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At the time, I was working for an American arm of a Dutch company with headquarters in Venlo, quite near the German border and Dusseldorf. My trip happened to coincide with the German Grand Prix, which that year (2011) was at the Nurburgring, so I booked my flight to arrive early enough to make the race. This was actually my second time seeing F1 at the Nurburgring, the first being the 2004 Grand Prix of Europe – man the V10 era was truly something to behold in person! But still, a chance to see F1 on European soil is something everyone who likes such things should do at least once in their life. Lewis Hamilton won that day, and I enjoyed a pint or two with some rather celebratory Brits I ran into. All in all, a great way to kick off an otherwise mundane work trip.

I traveled over to our Dutch offices somewhat regularly, and had been to Europe many times, so I was quite comfortable exploring on my own. Due to some rescheduled meetings, I found myself with an almost completely open day and wondered what I might do with my unplanned time off. It dawned on me that while I’d been to the Nurburgring GP circuit twice to watch F1, I’d never driven a lap of the Nordschleife! A quick look online, and sure enough it was a public day, set to open at 2:00p!



I hopped in my rental car, a Ford Mondeo diesel liftback – at least it was a manual! – and headed southward. It’s about an hour and a half from my offices, and it was shortly before noon. Perfect. I hopped on the A61 autobahn and made a beeline. Stopped to fuel up and grab a bite on the way, and arrived at about 1:20p local time. Went up to the ticket counter and asked if any tickets remained (they limit the number of laps), and was pleased to find they had plenty left. I bought the three pack, because, well, why not?

Still had a half hour or so that it was closed to a private session (which we would discover was a private track day for some sort of Jaguar XK-RS event), so I wandered about the parking lot. Oh man, was it a car show! Ferraris, Lamborghinis, Porsches a plenty… even some very rare birds like a Spoon S2000 and a KTM X-Bow. But this is no time to be distracted, as I noticed the first few cars were lining up. I scooted over to my car quickly and got in line. A little intimidating to have all these supercars in line with you, but hey, it’s not like the rental agency had much faster options, and I’m certainly not going to pass up the opportunity!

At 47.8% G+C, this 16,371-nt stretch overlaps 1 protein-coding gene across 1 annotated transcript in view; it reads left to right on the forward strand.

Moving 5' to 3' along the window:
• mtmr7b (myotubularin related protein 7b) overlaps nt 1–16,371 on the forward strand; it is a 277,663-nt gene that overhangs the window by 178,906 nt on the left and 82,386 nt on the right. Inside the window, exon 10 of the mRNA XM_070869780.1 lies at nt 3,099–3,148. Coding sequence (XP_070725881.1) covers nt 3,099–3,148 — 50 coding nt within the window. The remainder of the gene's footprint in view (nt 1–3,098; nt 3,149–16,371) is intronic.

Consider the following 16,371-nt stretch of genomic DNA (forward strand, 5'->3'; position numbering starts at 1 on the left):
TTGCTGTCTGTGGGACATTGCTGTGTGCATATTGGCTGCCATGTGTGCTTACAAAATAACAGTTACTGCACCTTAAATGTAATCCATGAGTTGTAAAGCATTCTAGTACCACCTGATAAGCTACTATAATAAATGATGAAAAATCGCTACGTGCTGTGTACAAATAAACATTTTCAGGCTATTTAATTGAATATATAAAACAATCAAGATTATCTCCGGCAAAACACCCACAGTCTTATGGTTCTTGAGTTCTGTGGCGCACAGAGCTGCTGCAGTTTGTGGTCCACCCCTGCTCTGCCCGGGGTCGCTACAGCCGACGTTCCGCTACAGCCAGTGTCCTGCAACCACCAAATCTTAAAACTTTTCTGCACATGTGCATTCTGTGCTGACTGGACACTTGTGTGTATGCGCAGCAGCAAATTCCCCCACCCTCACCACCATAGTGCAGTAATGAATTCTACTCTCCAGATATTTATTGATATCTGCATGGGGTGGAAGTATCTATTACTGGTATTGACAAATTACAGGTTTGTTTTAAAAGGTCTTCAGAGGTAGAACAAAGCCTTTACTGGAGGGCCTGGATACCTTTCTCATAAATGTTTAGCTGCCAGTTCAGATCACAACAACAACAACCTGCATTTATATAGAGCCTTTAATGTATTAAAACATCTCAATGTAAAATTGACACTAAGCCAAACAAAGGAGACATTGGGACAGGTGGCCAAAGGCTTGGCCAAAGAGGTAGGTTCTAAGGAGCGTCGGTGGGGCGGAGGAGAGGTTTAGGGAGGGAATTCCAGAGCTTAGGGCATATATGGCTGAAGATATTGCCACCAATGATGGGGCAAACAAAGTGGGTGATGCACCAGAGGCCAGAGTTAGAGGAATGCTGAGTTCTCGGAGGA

I ended up fourth in line behind some seriously fast hardware, but of more concern was the XK-RS and Skyline immediately behind me. Gonna need to stay right and keep an eye on my mirrors, I’m quite sure. Years of autocross and several track days, plus I had probably driven this track a thousand times on simulators, but I’ll admit, my first lap was full of trepidation. I managed to drive reasonably aggressively and enjoy it, but as I suspected, I was getting overtaken pretty regularly. It’s a little unsettling at first, but eventually you realize spending too much time in your mirrors isn’t the safest or fastest way around a track, so I pushed a little harder and by about Bergwerk I was comfortable.

Lap 1 was fairly uneventful, but now my comfort level had grown such that I was ready to jump right back in line! I did take a minute to check my tires and brakes and open the hood to check for any leaks, funny smells or whatever. Nothing too out of the ordinary, so off we go.



Second lap, I could tell my confidence had grown and I was really driving the car now. They say it’s more fun to drive a slow car fast than a fast car slowly, and this is very true. On those all-season tires, the poor little Mondeo slid around like Michelle Mouton’s Audi and I was grinning ear to ear. Only got passed a few times, and I surprised some drivers of much more capable hardware, including an M5 and a sport bike. I think they may have had a bit of an ego bruise to see a brown liftback drive around them in a corner!